The Indigenous History of the National Park of the American Samoa

Published on January 3rd, 2022

While many of America’s national parks are relatively easy to access — connected to us by the highway system, even if a lengthy road trip is involved — the National Park of the American Samoa is something different.

Tucked into a remote south Pacific island that preserves some of the oldest surviving human cultures, the National Park of the American Samoa is truly a getaway at once exotic and domestic, and absolutely chock full of unbelievable natural vistas. Visitors make the trek for hiking and beach-walking as well as snorkeling and SCUBA diving, not to mention plain old relaxing and enjoying the scenery. But it’s important to understand that when you’re in the National Park of the American Samoa, you’re entering the living history of the Samoan culture — the oldest in Polynesia.

Here is some of the fascinating (and ongoing) indigenous history of this beautiful national park, and the island archipelago it sits on.

The Indigenous History of the National Park of the American Samoa

Pago Pago, American Samoa. Camel Rock near the village of Lauli'i.

Archeologists and historians believe that the Samoan people first made their way to these islands from south Asia some 3,000 years ago, braving thousands of miles of ocean in sturdy, hand-crafted water vessels, navigating using natural markers like currents, animal migration patterns, and stars. During the course of the millennia they have populated the island, unique cultural traits and traditions have emerged, which are today called fa’asamoa, loosely translated to “the Samoan way.” Visitors to the island are encouraged to respect this ancient culture by behaving in accordance with fa’asamoa etiquette.

For example, the onus is always on an outsider to ask local villagers for permission to take photographs or engage in activities on this, their homeland. Such permission is almost always granted — but the asking is still an imperative sign of respect.

Additionally, in traditional Samoan homes, or fales, stretching out your legs uncovered is considered rude, so you must cross your legs or pull a mat over them, and you must sit down on the floor before eating, drinking, or talking. The National Park Service has compiled some excellent fa’asamoa practices to know before you go on its website.

In addition, there’s a very special way to get the full scope of the Polynesian experience while in the National Park of the American Samoa. A homestay program exists, which puts visitors in the actual, physical homes of local villagers, who serve as their guides to the local history, lifestyle and culture. Sharing meals and stories together is a truly immersive way to experience this special, sacred, ancient place, and makes for once-in-a-lifetime memories.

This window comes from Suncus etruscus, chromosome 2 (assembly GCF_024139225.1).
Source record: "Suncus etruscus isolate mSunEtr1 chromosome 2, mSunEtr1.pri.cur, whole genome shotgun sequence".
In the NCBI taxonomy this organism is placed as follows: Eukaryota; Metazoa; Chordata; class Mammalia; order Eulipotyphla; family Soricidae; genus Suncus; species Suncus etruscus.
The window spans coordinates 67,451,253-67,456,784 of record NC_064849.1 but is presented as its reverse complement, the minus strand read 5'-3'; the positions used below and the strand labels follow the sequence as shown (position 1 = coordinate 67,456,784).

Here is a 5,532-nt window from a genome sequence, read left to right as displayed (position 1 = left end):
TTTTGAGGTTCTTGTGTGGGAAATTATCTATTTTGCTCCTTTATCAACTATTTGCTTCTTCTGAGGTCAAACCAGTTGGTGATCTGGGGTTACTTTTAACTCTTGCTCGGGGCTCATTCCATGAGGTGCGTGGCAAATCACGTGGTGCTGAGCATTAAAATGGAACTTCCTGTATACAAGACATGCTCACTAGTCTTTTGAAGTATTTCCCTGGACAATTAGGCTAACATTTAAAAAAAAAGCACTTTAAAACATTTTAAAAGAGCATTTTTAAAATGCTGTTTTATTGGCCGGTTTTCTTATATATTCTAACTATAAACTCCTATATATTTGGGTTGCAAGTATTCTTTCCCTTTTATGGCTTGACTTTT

Paying Respect to the Land

Learning more about the people whose history predates our own on a given landscape is an important first step toward paying respect to that land. After all, those people have been able to ensure the vibrancy and health of the landscape for eons — which is the only reason we’re able to visit and enjoy those landscapes today.

Along with reading write-ups like this one (thank you, by the way), always check out what resources are available from the National Park Service, or whichever bureau oversees the landscape you’re visiting, as far as Native American and Indigenous history go. In addition, Native Land is an incredible and free web service that offers insight into, and links to the modern websites for, the variety of tribes whose land you may be occupying at any given time, whether in a countryside setting or a city.

However, as important as it is, educating ourselves about the Indigenous history of a place is just the starting point. We must also take it upon ourselves to continue the tradition of stewardship and care that has been so well demonstrated for us by these ancient cultures. Particularly as visitors who have a vested interest in keeping a place green and thriving for future generations, we must take action rather than remaining passive and seeing ourselves as mere visitors.

Leave No Trace offers some excellent and easy-to-reference guidelines that will help ensure you’re traveling as lightly on the land as possible, no matter where you go. Its seven principles include tenets such as packing out all the garbage and gear you pack in, as well as leaving any natural artifacts that may catch your eye behind — as tempting as it can be to take home a small, natural “souvenir.” Additionally, Leave No Trace offers rules for how and where to travel and camp, ensuring all your most impactful actions are on durable or already-impacted parts of the landscape.

And no matter where you go, be sure to pause, take a look around you, and breathe deeply, understanding the depth of the storied history you’re standing in — and knowing exactly how much you don’t know.

Enjoy the trip!

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